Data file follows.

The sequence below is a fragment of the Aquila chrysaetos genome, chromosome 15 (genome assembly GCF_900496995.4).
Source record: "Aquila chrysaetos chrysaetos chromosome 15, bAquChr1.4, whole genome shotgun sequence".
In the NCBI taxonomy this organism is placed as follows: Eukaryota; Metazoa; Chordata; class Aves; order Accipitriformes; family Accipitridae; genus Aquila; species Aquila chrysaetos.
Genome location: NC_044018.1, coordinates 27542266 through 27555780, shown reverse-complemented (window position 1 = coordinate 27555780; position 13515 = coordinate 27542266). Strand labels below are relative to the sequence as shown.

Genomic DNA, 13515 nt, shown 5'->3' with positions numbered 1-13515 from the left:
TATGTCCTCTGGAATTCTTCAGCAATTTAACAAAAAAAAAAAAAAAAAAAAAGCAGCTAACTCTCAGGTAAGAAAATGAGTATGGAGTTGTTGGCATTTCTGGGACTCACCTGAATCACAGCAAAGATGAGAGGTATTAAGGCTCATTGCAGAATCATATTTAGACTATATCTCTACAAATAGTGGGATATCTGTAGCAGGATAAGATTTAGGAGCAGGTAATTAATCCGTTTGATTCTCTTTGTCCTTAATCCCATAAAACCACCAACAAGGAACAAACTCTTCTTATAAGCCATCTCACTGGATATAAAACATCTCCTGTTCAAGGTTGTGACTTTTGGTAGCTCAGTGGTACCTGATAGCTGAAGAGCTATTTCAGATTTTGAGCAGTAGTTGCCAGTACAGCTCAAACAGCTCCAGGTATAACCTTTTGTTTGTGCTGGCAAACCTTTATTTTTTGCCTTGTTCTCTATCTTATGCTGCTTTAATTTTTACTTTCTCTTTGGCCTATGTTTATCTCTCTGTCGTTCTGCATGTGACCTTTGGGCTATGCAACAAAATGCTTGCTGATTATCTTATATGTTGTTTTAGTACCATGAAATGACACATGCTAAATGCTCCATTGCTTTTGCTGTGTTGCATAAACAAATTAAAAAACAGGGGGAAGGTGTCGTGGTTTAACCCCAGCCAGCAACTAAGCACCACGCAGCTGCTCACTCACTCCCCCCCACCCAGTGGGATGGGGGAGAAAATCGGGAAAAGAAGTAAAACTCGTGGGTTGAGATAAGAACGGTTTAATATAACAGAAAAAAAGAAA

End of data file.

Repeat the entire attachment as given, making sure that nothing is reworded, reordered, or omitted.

The sequence below is a fragment of the Aquila chrysaetos genome, chromosome 15 (genome assembly GCF_900496995.4).
Source record: "Aquila chrysaetos chrysaetos chromosome 15, bAquChr1.4, whole genome shotgun sequence".
In the NCBI taxonomy this organism is placed as follows: Eukaryota; Metazoa; Chordata; class Aves; order Accipitriformes; family Accipitridae; genus Aquila; species Aquila chrysaetos.
Genome location: NC_044018.1, coordinates 27542266 through 27555780, shown reverse-complemented (window position 1 = coordinate 27555780; position 13515 = coordinate 27542266). Strand labels below are relative to the sequence as shown.

Genomic DNA, 13515 nt, shown 5'->3' with positions numbered 1-13515 from the left:
TATGTCCTCTGGAATTCTTCAGCAATTTAACAAAAAAAAAAAAAAAAAAAAAGCAGCTAACTCTCAGGTAAGAAAATGAGTATGGAGTTGTTGGCATTTCTGGGACTCACCTGAATCACAGCAAAGATGAGAGGTATTAAGGCTCATTGCAGAATCATATTTAGACTATATCTCTACAAATAGTGGGATATCTGTAGCAGGATAAGATTTAGGAGCAGGTAATTAATCCGTTTGATTCTCTTTGTCCTTAATCCCATAAAACCACCAACAAGGAACAAACTCTTCTTATAAGCCATCTCACTGGATATAAAACATCTCCTGTTCAAGGTTGTGACTTTTGGTAGCTCAGTGGTACCTGATAGCTGAAGAGCTATTTCAGATTTTGAGCAGTAGTTGCCAGTACAGCTCAAACAGCTCCAGGTATAACCTTTTGTTTGTGCTGGCAAACCTTTATTTTTTGCCTTGTTCTCTATCTTATGCTGCTTTAATTTTTACTTTCTCTTTGGCCTATGTTTATCTCTCTGTCGTTCTGCATGTGACCTTTGGGCTATGCAACAAAATGCTTGCTGATTATCTTATATGTTGTTTTAGTACCATGAAATGACACATGCTAAATGCTCCATTGCTTTTGCTGTGTTGCATAAACAAATTAAAAAACAGGGGGAAGGTGTCGTGGTTTAACCCCAGCCAGCAACTAAGCACCACGCAGCTGCTCACTCACTCCCCCCCACCCAGTGGGATGGGGGAGAAAATCGGGAAAAGAAGTAAAACTCGTGGGTTGAGATAAGAACGGTTTAATATAACAGAAAAAAAGAAA